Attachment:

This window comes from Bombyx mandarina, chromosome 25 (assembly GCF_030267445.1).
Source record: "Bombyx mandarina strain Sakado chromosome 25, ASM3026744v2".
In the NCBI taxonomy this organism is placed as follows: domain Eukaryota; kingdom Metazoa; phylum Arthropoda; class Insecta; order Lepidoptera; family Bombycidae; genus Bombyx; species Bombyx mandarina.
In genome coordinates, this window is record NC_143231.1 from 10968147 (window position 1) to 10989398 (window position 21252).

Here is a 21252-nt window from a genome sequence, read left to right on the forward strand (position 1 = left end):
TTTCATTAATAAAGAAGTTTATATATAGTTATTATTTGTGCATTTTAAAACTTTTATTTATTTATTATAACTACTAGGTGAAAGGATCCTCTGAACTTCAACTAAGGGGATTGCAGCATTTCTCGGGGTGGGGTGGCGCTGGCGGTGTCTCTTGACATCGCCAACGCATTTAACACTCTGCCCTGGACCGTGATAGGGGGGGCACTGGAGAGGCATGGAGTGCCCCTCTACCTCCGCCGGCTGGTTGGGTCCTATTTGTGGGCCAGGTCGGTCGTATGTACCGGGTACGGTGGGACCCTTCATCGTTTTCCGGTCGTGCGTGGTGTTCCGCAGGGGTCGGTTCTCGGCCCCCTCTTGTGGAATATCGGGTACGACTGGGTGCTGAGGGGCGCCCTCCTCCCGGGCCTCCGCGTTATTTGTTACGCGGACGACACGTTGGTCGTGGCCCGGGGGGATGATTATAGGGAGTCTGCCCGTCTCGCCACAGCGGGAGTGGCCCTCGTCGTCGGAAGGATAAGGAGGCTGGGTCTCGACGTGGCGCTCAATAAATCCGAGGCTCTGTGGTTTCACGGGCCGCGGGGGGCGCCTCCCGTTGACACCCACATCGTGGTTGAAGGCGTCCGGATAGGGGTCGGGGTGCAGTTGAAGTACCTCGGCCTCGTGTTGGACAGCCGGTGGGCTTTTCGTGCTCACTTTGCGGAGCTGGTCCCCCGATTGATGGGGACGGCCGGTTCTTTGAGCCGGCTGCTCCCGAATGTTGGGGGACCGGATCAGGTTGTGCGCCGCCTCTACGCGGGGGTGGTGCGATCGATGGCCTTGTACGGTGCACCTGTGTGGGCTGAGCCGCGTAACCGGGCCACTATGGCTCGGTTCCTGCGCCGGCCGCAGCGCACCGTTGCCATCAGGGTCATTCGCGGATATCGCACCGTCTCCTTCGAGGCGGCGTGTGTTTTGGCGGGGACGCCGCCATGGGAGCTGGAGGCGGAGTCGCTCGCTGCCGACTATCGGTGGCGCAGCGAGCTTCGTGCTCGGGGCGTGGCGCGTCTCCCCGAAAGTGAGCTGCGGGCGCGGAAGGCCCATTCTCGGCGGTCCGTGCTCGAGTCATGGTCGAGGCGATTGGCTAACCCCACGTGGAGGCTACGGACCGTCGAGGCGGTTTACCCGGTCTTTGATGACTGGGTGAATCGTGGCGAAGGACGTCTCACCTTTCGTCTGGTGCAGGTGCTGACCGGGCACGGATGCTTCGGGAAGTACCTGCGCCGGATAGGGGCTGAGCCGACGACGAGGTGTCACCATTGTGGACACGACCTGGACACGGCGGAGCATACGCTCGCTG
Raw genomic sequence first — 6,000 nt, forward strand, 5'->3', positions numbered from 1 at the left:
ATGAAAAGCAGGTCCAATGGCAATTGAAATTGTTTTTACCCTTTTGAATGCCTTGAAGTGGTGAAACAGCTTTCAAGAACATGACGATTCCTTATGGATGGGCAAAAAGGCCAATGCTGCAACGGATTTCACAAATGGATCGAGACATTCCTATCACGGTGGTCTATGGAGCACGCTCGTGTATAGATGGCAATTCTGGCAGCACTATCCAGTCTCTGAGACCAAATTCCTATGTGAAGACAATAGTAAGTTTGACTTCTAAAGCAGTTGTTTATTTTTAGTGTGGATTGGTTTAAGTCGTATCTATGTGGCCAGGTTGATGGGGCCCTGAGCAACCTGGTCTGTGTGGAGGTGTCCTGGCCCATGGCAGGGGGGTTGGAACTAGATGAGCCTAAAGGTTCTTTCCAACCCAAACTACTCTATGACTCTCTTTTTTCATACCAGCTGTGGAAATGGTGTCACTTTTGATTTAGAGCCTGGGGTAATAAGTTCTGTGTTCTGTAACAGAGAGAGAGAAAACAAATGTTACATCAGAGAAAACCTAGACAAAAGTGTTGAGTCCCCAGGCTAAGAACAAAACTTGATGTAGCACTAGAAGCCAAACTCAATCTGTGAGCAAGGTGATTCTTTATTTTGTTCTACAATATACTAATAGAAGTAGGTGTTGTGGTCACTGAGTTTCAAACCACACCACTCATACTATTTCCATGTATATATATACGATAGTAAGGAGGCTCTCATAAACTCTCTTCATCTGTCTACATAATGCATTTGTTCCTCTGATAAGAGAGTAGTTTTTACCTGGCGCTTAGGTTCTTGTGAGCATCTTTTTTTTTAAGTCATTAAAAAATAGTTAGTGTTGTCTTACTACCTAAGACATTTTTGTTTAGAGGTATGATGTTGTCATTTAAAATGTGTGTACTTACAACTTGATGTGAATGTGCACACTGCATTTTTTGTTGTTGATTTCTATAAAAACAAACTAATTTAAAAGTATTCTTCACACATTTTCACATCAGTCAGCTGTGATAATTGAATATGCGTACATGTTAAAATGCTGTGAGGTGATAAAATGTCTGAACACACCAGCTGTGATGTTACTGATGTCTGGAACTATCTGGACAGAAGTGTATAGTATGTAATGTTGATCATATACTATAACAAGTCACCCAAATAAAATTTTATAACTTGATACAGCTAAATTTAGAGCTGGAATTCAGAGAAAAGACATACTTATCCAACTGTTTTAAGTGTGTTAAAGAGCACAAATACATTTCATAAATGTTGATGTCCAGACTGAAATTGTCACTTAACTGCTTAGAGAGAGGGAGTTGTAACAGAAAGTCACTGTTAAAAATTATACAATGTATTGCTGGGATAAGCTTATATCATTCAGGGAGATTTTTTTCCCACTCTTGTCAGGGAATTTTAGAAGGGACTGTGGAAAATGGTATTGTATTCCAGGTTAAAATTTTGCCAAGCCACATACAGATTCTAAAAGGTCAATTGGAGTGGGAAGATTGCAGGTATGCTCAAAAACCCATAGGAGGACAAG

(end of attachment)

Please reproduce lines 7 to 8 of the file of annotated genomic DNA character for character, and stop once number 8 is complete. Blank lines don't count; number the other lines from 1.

Raw genomic sequence first — 6,000 nt, forward strand, 5'->3', positions numbered from 1 at the left:
ATGAAAAGCAGGTCCAATGGCAATTGAAATTGTTTTTACCCTTTTGAATGCCTTGAAGTGGTGAAACAGCTTTCAAGAACATGACGATTCCTTATGGATGGGCAAAAAGGCCAATGCTGCAACGGATTTCACAAATGGATCGAGACATTCCTATCACGGTGGTCTATGGAGCACGCTCGTGTATAGATGGCAATTCTGGCAGCACTATCCAGTCTCTGAGACCAAATTCCTATGTGAAGACAATAGTAAGTTTGACTTCTAAAGCAGTTGTTTATTTTTAGTGTGGATTGGTTTAAGTCGTATCTATGTGGCCAGGTTGATGGGGCCCTGAGCAACCTGGTCTGTGTGGAGGTGTCCTGGCCCATGGCAGGGGGGTTGGAACTAGATGAGCCTAAAGGTTCTTTCCAACCCAAACTACTCTATGACTCTCTTTTTTCATACCAGCTGTGGAAATGGTGTCACTTTTGATTTAGAGCCTGGGGTAATAAGTTCTGTGTTCTGTAACAGAGAGAGAGAAAACAAATGTTACATCAGAGAAAACCTAGACAAAAGTGTTGAGTCCCCAGGCTAAGAACAAAACTTGATGTAGCACTAGAAGCCAAACTCAATCTGTGAGCAAGGTGATTCTTTATTTTGTTCTACAATATACTAATAGAAGTAGGTGTTGTGGTCACTGAGTTTCAAACCACACCACTCATACTATTTCCATGTATATATATACGATAGTAAGGAGGCTCTCATAAACTCTCTTCATCTGTCTACATAATGCATTTGTTCCTCTGATAAGAGAGTAGTTTTTACCTGGCGCTTAGGTTCTTGTGAGCATCTTTTTTTTTAAGTCATTAAAAAATAGTTAGTGTTGTCTTACTACCTAAGACATTTTTGTTTAGAGGTATGATGTTGTCATTTAAAATGTGTGTACTTACAACTTGATGTGAATGTGCACACTGCATTTTTTGTTGTTGATTTCTATAAAAACAAACTAATTTAAAAGTATTCTTCACACATTTTCACATCAGTCAGCTGTGATAATTGAATATGCGTACATGTTAAAATGCTGTGAGGTGATAAAATGTCTGAACACACCAGCTGTGATGTTACTGATGTCTGGAACTATCTGGACAGAAGTGTATAGTATGTAATGTTGATCATATACTATAACAAGTCACCCAAATAAAATTTTATAACTTGATACAGCTAAATTTAGAGCTGGAATTCAGAGAAAAGACATACTTATCCAACTGTTTTAAGTGTGTTAAAGAGCACAAATACATTTCATAAATGTTGATGTCCAGACTGAAATTGTCACTTAACTGCTTAGAGAGAGGGAGTTGTAACAGAAAGTCACTGTTAAAAATTATACAATGTATTGCTGGGATAAGCTTATATCATTCAGGGAGATTTTTTTCCCACTCTTGTCAGGGAATTTTAGAAGGGACTGTGGAAAATGGTATTGTATTCCAGGTTAAAATTTTGCCAAGCCACATACAGATTCTAAAAGGTCAATTGGAGTGGGAAGATTGCAGGTATGCTCAAAAACCCATAGGAGGACAAG